The Actor Wage Gap

This isn’t news to anyone who’s been at this acting thing for more than a minute: There’s great disparity between the “copy, credit, meals” stage of one’s career and the level at which celebs land deals for $10M a picture.

Of course, not every actor will get to that highest tier of our business, being a series lead with producer credit, thereby earning many millions of dollars over time, but even the working actor earning overscale wages is a long way off from the $100/day actor.

This is what’s called a wage gap. And while the phrase is most often used to refer to the difference between what women and men tend to earn for doing the same job, I’m using it here to discuss what we as creatives can do to help close up a bit of that disparity between the stage at which we work for free and the stage at which we’re being paid for our reputation rather than our actual craft.

We start by not being afraid to talk about money.

As artists we’re conditioned to believe that we should have to starve, struggle, even donate our storytelling services. We’re considered crass if we talk about getting paid or if we work on our brand so that we’re more marketable as storytellers. Somehow there’s this opinion that putting emphasis on commerce, branding, marketability somehow diminishes the purity of the art.

I call bullshit on that. Identifying the collective of people most likely to be excited by what I offer (targeting) and being sure my message is clear and focused (branding) does not make me less of an artist. Nor does getting paid for what I’ve created. Getting paid makes me a professional. It’s that simple.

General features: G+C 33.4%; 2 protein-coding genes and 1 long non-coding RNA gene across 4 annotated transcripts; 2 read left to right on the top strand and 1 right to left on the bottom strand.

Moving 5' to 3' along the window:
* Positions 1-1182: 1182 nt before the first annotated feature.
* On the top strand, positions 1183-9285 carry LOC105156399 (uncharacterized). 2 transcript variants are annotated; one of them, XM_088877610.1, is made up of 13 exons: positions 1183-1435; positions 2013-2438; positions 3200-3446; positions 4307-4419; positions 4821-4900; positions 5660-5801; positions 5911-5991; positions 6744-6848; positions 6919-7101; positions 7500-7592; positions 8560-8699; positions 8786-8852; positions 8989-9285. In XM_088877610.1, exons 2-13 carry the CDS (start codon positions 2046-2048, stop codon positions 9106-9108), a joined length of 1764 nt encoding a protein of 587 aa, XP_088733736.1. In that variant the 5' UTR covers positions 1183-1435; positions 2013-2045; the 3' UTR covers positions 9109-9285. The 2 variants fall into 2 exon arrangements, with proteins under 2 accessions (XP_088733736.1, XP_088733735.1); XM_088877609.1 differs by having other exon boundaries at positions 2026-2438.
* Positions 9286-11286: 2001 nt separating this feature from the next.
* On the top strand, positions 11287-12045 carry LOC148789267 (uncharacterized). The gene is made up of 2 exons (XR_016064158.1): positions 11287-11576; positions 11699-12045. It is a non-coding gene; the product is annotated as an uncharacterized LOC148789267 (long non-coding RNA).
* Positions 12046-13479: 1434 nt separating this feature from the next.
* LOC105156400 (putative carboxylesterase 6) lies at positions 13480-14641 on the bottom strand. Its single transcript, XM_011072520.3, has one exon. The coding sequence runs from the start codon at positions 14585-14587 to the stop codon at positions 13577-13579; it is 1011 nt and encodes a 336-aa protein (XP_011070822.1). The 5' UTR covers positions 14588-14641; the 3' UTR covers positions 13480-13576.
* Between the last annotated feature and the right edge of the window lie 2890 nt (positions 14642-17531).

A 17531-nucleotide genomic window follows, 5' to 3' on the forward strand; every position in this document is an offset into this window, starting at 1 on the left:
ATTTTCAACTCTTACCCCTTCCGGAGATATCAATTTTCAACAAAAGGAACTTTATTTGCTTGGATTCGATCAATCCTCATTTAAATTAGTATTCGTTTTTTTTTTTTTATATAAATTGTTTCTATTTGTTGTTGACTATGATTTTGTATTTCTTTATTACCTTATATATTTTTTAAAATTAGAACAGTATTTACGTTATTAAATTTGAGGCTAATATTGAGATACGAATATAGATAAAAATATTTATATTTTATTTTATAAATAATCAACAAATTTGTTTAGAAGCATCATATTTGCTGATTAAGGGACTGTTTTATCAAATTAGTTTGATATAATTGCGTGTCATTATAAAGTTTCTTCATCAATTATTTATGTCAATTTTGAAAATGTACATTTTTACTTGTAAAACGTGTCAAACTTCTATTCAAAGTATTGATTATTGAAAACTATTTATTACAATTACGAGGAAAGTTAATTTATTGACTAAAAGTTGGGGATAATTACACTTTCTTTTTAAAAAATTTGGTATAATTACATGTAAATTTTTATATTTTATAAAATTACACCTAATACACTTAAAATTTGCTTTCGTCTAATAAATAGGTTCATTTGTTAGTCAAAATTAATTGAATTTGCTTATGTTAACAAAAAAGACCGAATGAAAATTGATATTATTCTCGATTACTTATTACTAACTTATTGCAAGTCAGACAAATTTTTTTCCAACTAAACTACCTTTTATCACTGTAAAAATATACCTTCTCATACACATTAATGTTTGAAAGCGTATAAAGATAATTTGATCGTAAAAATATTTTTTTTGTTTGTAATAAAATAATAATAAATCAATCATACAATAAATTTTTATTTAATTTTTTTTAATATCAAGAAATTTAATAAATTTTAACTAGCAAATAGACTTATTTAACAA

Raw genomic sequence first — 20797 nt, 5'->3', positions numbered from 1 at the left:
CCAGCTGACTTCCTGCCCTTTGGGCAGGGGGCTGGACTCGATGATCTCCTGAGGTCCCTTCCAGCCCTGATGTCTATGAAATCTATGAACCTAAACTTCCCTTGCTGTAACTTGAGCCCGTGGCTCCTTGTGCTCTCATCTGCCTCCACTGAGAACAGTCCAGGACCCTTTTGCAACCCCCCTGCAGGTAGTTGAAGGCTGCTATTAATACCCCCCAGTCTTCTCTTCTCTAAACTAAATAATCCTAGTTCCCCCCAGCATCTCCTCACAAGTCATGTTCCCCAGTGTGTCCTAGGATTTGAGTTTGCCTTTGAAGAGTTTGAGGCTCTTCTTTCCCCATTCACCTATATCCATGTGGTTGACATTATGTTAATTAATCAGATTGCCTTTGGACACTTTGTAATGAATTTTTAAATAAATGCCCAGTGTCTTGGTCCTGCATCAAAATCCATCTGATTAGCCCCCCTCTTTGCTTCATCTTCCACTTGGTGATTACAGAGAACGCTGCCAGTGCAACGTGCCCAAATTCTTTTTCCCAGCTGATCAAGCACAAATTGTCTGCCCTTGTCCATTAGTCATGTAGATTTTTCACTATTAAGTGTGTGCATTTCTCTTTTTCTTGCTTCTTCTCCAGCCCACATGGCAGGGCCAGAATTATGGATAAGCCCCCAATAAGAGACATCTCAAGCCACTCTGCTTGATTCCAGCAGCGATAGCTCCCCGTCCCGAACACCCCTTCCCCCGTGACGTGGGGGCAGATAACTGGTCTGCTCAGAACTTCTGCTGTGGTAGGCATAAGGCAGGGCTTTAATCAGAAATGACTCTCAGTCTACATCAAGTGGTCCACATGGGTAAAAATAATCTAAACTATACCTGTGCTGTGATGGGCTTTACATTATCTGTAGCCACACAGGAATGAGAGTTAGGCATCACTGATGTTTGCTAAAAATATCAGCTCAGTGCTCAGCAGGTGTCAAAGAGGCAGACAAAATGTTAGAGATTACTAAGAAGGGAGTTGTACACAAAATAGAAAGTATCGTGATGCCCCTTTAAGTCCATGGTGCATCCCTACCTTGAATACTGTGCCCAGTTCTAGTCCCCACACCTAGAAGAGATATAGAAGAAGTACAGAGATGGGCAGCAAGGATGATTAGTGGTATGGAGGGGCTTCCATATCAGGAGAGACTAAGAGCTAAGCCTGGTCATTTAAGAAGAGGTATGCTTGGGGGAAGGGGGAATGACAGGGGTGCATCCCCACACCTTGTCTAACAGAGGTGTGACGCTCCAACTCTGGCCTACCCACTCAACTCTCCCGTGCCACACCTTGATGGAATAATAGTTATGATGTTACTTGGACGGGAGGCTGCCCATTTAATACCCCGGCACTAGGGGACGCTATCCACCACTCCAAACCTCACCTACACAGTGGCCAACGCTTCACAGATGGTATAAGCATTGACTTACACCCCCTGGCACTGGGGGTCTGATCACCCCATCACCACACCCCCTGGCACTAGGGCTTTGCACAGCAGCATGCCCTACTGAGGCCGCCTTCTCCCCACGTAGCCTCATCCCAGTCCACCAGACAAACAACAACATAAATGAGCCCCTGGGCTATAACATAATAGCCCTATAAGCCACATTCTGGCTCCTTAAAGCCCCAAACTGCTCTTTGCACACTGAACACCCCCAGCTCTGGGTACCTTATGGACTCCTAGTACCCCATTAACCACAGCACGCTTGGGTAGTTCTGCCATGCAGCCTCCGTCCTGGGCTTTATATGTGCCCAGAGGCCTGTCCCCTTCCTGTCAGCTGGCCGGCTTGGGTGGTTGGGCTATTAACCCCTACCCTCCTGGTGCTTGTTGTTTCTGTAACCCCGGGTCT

There will never be an end to people who will ask you to work for free. And sometimes you will. There will be times that it’s absolutely worth it to go “copy, credit, meals” status or donate back your paycheck. What needs to stop happening is this shame-throwing that some folks do when an actor wants to ask for gas money on a freebie gig. We need to bring an end to making people feel bad about upgrading their marketing tools so that they’re more attractive to targeted buyers at the next tier. Our willingness to have conversations about how to negotiate for a bump in rate quote needs to grow. Understanding the power and pitfalls of incorporating should be on the table.

As soon as artists stop shying away from tough conversations about money and its role in our lives we can begin to see a beefing up of the space between working for free and being “offer only.” There is a lot of territory between those two statuses but many actors may never earn more than union scale for a handful of projects and that’s more the fault of the artist than the producer.

Producers are always going to try and keep costs down. Our ability to insist upon having an exchange of value for value — which is ALL getting paid *is* — is what’s required first. Once we stop buying into the idea that branding is dirty, that marketing is manipulative, and that getting paid for our storytelling abilities is tacky, we can begin to see the wage gap lessen.

Resources I recommend for getting your mindset in better shape for these tough conversations of VALUE include:

And of course, if you’d like to jam with me and your fellow SMFA ninjas in our Facebook group, we’d love to get real about defining VALUE and not being afraid to talk money — and celebrate getting paid — with you there.


Bonnie Gillespie is living her dreams by helping others figure out how to live theirs. Wanna work with Bon? Start here. Thanks!


Originally published by Actors Access at http://more.showfax.com/columns/avoice/archives/002005.html. Please support the many wonderful resources provided by the Breakdown Services family. This posting is the author’s personal archive.

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